When a tenant is late in the payment of its rents, some landlords will not go to the trouble of calculating and charging interest whilst the base rate is so low, as many consider it not worthwhile pursuing interest at 3-4% above base rate which is the standard default rate of interest in most commercial leases.

Statutory interest, which can be charged on business to business transactions is currently 8% plus the Bank of England base rate, enabling interest on commercial payments to be charged at a rate of 8.5%.

A tenant’s lawyer is highly unlikely to accept this, however, it is purely a commercial question of the bargaining power between the parties and whether the landlord is able to insist on statutory interest being paid.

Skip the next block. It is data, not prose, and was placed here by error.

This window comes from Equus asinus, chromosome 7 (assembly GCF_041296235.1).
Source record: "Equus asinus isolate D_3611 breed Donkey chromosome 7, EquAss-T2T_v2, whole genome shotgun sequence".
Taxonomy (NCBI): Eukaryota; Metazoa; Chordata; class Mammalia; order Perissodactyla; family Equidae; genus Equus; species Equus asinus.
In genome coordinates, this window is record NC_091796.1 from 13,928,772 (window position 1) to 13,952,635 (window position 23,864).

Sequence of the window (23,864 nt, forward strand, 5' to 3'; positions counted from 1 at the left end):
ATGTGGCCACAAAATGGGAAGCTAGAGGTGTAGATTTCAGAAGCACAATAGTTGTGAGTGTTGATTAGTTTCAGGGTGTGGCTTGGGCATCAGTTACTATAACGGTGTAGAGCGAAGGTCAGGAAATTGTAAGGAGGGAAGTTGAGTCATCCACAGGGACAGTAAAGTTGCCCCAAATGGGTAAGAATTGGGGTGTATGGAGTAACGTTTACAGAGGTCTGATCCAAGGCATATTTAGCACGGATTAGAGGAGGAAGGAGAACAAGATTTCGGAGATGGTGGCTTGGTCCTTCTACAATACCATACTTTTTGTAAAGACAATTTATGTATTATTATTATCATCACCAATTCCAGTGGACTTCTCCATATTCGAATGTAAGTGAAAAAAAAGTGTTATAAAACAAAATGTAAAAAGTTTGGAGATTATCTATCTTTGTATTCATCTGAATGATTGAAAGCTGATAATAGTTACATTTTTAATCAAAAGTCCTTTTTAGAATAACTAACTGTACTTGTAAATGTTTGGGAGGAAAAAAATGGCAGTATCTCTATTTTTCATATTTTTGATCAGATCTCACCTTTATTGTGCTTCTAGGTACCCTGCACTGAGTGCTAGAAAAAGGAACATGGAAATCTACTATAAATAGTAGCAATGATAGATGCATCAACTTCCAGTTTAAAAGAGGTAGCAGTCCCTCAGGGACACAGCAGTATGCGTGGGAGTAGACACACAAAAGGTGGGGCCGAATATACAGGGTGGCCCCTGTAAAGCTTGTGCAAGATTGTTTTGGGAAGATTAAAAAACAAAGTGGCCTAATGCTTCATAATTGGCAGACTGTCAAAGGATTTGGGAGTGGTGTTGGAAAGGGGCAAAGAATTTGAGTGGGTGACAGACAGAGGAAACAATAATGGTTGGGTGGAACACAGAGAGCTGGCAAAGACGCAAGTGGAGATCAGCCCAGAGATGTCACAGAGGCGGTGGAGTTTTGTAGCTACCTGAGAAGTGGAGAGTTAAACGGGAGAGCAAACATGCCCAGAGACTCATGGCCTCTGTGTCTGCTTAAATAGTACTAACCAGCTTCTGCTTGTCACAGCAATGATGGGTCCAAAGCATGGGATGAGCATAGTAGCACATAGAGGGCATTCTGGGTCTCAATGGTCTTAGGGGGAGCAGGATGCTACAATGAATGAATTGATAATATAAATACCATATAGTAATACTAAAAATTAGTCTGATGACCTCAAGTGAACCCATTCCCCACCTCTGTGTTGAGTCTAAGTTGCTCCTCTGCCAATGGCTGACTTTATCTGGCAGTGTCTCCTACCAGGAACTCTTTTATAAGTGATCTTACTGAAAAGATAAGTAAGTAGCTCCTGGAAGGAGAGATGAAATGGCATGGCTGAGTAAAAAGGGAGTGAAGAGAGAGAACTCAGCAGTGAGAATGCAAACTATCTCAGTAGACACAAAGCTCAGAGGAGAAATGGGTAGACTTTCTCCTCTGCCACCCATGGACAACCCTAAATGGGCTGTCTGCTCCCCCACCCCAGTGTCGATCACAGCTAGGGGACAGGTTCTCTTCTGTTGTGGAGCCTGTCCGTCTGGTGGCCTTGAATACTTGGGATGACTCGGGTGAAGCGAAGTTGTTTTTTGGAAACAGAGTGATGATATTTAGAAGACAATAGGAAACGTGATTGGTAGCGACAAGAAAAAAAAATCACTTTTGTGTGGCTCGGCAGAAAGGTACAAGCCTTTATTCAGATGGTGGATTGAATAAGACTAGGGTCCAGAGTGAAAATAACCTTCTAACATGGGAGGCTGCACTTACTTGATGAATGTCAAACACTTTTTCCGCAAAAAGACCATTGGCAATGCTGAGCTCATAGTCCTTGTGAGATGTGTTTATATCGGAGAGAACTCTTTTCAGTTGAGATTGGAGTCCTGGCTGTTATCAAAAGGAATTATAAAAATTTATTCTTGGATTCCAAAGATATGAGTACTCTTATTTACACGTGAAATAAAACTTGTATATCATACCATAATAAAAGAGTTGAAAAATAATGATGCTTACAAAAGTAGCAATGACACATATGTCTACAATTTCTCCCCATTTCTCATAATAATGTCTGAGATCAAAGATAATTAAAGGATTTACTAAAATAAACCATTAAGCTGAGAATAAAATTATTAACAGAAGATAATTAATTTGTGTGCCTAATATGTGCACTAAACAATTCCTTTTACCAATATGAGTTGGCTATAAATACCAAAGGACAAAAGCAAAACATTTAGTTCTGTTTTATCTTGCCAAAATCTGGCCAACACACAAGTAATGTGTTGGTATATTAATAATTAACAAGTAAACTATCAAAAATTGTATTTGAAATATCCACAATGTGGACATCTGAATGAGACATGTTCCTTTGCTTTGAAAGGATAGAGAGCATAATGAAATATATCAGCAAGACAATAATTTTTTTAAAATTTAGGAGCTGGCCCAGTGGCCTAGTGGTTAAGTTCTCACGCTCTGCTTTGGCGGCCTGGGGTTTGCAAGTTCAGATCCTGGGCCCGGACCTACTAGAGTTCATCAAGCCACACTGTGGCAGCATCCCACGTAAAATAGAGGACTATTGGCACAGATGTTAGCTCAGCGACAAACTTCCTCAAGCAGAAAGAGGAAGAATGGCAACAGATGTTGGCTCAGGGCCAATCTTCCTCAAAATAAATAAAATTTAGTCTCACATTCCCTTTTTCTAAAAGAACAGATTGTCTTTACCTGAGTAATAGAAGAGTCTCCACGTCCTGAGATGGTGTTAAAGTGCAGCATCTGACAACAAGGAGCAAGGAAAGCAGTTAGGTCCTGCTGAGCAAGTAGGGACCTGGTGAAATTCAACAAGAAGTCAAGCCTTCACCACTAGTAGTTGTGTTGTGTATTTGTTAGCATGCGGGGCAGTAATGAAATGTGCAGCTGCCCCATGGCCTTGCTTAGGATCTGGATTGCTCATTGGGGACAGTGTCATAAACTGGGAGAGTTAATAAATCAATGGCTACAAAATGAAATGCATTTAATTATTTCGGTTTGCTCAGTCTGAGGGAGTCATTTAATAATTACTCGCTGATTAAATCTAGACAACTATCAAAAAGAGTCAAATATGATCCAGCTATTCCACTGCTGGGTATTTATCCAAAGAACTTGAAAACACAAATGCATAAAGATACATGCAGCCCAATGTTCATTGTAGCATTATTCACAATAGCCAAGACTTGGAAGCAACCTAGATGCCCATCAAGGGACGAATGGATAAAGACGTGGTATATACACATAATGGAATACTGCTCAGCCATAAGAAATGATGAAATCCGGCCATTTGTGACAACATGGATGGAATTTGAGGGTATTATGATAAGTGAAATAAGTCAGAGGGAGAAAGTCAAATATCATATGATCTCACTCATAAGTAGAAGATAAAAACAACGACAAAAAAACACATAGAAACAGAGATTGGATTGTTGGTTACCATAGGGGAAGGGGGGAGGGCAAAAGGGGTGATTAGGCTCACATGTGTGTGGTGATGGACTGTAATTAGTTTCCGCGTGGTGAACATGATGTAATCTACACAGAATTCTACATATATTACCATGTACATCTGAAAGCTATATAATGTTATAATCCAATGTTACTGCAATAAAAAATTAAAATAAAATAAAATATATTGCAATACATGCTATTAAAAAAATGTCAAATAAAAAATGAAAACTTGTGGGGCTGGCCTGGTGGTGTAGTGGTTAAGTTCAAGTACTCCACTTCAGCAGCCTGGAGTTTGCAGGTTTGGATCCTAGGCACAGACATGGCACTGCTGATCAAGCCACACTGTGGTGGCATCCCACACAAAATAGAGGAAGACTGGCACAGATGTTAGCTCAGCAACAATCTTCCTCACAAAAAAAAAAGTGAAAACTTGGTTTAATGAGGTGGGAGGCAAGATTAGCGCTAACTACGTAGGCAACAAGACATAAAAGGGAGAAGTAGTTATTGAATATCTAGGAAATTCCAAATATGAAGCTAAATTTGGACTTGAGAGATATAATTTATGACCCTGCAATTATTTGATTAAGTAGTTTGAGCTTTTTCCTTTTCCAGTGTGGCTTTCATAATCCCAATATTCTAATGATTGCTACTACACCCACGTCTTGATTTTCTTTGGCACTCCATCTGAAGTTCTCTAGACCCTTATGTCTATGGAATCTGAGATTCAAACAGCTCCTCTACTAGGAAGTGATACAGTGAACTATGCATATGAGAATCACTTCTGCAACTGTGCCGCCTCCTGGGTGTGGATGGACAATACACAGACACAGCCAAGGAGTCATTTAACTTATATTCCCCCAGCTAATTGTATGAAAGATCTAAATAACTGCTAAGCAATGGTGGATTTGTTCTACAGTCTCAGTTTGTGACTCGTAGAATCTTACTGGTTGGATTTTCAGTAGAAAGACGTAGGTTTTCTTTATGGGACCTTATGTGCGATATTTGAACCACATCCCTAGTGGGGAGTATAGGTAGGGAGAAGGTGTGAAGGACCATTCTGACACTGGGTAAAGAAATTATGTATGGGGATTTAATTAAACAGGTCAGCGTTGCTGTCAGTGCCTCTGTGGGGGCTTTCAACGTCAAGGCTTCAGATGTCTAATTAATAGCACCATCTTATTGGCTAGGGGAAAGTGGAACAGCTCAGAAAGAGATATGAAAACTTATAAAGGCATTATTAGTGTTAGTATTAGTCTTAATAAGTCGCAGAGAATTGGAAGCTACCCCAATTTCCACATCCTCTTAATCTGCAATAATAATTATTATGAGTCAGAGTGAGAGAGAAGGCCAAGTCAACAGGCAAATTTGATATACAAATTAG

There is an argument that this is fair as, if the tenant has failed to pay rents on time, it should pay a punitive rate of interest.

This is very uncommon in commercial leases at present, however, if the base rate remains at a low level, as the market improves and landlord negotiating power increases, will landlords seek to charge statutory interest as the default interest rate under a lease on the basis that the lease is a commercial contract between two businesses and as such this is reasonable? What are your thoughts?

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This blog is intended only as a synopsis of certain recent developments. If any matter referred to in this blog is sought to be relied upon, further advice should be obtained.